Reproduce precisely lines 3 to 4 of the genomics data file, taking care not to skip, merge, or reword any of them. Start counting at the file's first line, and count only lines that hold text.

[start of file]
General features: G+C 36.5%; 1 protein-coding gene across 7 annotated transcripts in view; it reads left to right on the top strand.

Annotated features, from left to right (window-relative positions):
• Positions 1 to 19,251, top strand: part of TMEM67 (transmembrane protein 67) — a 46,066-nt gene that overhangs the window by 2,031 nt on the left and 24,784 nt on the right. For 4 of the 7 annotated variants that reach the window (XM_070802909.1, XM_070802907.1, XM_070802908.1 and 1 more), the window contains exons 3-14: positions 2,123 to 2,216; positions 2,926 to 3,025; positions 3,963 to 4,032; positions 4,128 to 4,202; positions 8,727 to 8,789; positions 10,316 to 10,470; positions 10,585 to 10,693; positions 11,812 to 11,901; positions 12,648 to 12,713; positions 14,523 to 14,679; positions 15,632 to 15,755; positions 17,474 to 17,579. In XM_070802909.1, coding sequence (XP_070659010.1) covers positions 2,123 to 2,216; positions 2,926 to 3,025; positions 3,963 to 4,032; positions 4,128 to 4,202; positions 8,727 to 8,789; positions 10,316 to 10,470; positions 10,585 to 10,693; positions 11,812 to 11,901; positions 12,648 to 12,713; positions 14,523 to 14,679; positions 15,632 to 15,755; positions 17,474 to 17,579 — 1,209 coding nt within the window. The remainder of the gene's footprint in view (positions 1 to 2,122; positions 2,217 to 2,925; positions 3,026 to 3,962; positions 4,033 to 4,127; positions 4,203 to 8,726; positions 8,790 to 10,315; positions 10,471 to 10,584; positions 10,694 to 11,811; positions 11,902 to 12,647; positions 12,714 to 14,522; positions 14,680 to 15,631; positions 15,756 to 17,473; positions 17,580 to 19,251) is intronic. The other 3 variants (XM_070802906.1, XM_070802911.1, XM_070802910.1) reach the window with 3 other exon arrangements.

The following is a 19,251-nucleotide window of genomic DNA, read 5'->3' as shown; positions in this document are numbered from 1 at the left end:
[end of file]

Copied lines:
• Positions 1 to 19,251, top strand: part of TMEM67 (transmembrane protein 67) — a 46,066-nt gene that overhangs the window by 2,031 nt on the left and 24,784 nt on the right. For 4 of the 7 annotated variants that reach the window (XM_070802909.1, XM_070802907.1, XM_070802908.1 and 1 more), the window contains exons 3-14: positions 2,123 to 2,216; positions 2,926 to 3,025; positions 3,963 to 4,032; positions 4,128 to 4,202; positions 8,727 to 8,789; positions 10,316 to 10,470; positions 10,585 to 10,693; positions 11,812 to 11,901; positions 12,648 to 12,713; positions 14,523 to 14,679; positions 15,632 to 15,755; positions 17,474 to 17,579. In XM_070802909.1, coding sequence (XP_070659010.1) covers positions 2,123 to 2,216; positions 2,926 to 3,025; positions 3,963 to 4,032; positions 4,128 to 4,202; positions 8,727 to 8,789; positions 10,316 to 10,470; positions 10,585 to 10,693; positions 11,812 to 11,901; positions 12,648 to 12,713; positions 14,523 to 14,679; positions 15,632 to 15,755; positions 17,474 to 17,579 — 1,209 coding nt within the window. The remainder of the gene's footprint in view (positions 1 to 2,122; positions 2,217 to 2,925; positions 3,026 to 3,962; positions 4,033 to 4,127; positions 4,203 to 8,726; positions 8,790 to 10,315; positions 10,471 to 10,584; positions 10,694 to 11,811; positions 11,902 to 12,647; positions 12,714 to 14,522; positions 14,680 to 15,631; positions 15,756 to 17,473; positions 17,580 to 19,251) is intronic. The other 3 variants (XM_070802906.1, XM_070802911.1, XM_070802910.1) reach the window with 3 other exon arrangements.

The following is a 19,251-nucleotide window of genomic DNA, read 5'->3' as shown; positions in this document are numbered from 1 at the left end: